A Brief History of the Building of a Country Church and Its Transformation Into a Modern Suburban Community of Faith
The information is excerpted from The History of St. John’s Episcopal Church, Ellicott City, MD, a reprint of a booklet done by the late Elva Hewett, a longtime parishioner of St. John’s.
Almost forty years before The War Between the States, an historic meeting took place at Whitehall, home of Charles W. Dorsey. It was decided on that historic day to found a church that would provide the area’s Episcopalians a more convenient place to worship. In 1822 the Maryland General Assembly incorporated St. John’s Church, “a chapel of ease” in Queen Caroline Parish, and a structure was built on land generously donated by Caleb and Elizabeth Dorsey.
Today’s parishioners would find it difficult recognizing their church if they walked into the early nineteenth century structure. Just entering would require a walk in the opposite direction of today’s church since, at that time, St. John’s faced north. The building itself was a stone and rough cast structure, thirty-eight by thirty-six feet. It included four large columns and a portico in front, and was painted white. “The White Church” accommodated 200 worshipers and a gallery of servants.
Ecclesiastical Architect Designs New Church
By 1859 plans were drawn for a new church to be erected on the same site under the direction of clergyman Hugh T. Harrison. Norris Gibson Starkweather of New York City, a leading ecclesiastical architect was chosen to design it. Despite the influences of the New Yorker and his Gothic design, the new church was distinctly Howard County—it was built of hard Howard County Granite. The new structure also included a wooden arched belfry with a stone base and, most magnificently, a solid stone spire. The original design called for it to reach 89 feet into the sky, but the stone was so heavy, it had to be limited to 83 feet. St. John’s is one of only 12 churches in the country with a solid stone spiral, making it a distinctive landmark.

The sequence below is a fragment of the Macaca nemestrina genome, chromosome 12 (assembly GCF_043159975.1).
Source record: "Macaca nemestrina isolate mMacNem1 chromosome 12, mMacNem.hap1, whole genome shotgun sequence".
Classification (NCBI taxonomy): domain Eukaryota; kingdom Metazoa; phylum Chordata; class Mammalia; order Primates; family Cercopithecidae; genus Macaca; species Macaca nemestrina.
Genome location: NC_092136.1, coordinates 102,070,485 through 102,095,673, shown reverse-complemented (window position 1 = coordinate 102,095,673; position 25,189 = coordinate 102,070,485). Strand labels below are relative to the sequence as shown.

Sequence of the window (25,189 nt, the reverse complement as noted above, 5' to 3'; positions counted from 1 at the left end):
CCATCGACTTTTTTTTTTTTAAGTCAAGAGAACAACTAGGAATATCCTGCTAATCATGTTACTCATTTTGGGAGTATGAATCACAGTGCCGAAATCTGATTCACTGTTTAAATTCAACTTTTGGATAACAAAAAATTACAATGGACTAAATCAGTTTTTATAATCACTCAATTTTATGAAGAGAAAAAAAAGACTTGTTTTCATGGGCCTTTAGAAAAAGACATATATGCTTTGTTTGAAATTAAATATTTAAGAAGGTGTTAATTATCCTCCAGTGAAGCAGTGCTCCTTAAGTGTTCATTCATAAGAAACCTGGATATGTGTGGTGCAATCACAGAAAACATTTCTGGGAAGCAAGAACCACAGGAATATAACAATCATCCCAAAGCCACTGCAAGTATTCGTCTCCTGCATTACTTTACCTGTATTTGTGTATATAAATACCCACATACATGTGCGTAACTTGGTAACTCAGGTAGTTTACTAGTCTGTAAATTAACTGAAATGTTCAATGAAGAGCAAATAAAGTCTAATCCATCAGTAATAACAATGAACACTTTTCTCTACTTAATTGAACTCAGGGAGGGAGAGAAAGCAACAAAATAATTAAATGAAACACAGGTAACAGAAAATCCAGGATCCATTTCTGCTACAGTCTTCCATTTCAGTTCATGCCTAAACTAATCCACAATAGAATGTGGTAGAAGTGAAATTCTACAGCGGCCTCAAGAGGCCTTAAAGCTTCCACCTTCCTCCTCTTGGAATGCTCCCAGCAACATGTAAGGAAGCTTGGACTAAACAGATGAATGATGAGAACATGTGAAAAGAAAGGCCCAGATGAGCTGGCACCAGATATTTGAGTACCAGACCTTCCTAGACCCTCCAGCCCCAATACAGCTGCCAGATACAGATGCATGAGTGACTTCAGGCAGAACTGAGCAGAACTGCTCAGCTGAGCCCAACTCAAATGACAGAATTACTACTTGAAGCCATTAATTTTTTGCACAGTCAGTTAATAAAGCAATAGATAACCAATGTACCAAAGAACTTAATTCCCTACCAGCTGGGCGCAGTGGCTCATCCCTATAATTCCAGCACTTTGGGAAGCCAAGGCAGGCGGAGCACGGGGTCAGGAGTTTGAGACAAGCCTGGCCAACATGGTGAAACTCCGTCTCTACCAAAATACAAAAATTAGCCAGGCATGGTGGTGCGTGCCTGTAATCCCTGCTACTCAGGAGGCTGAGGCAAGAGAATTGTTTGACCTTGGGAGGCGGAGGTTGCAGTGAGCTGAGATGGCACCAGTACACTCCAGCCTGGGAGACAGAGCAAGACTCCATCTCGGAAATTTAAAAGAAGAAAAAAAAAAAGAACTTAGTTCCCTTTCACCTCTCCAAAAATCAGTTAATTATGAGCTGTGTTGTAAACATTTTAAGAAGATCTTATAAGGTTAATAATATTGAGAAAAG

Starting in 1873, the addition of memorial windows began. The first was given in memory of Judge Thomas B. Dorsey and his wife by their children. The Dorsey family again figured prominently with the donation of a church bell by Maria L. Dorsey. Its inscription read: “To the glory of God. Make a noise unto God all ye lands.”
St. John’s Cemetery
In 1871, Sallie Elizabeth Dorsey offered to St. John’s one and one-half acres adjoining the church land to be used as a cemetery. The church accepted and sold lots in advance. In 1904 the cemetery became a separate corporation, but retained the name of St. John’s Cemetery of Howard County.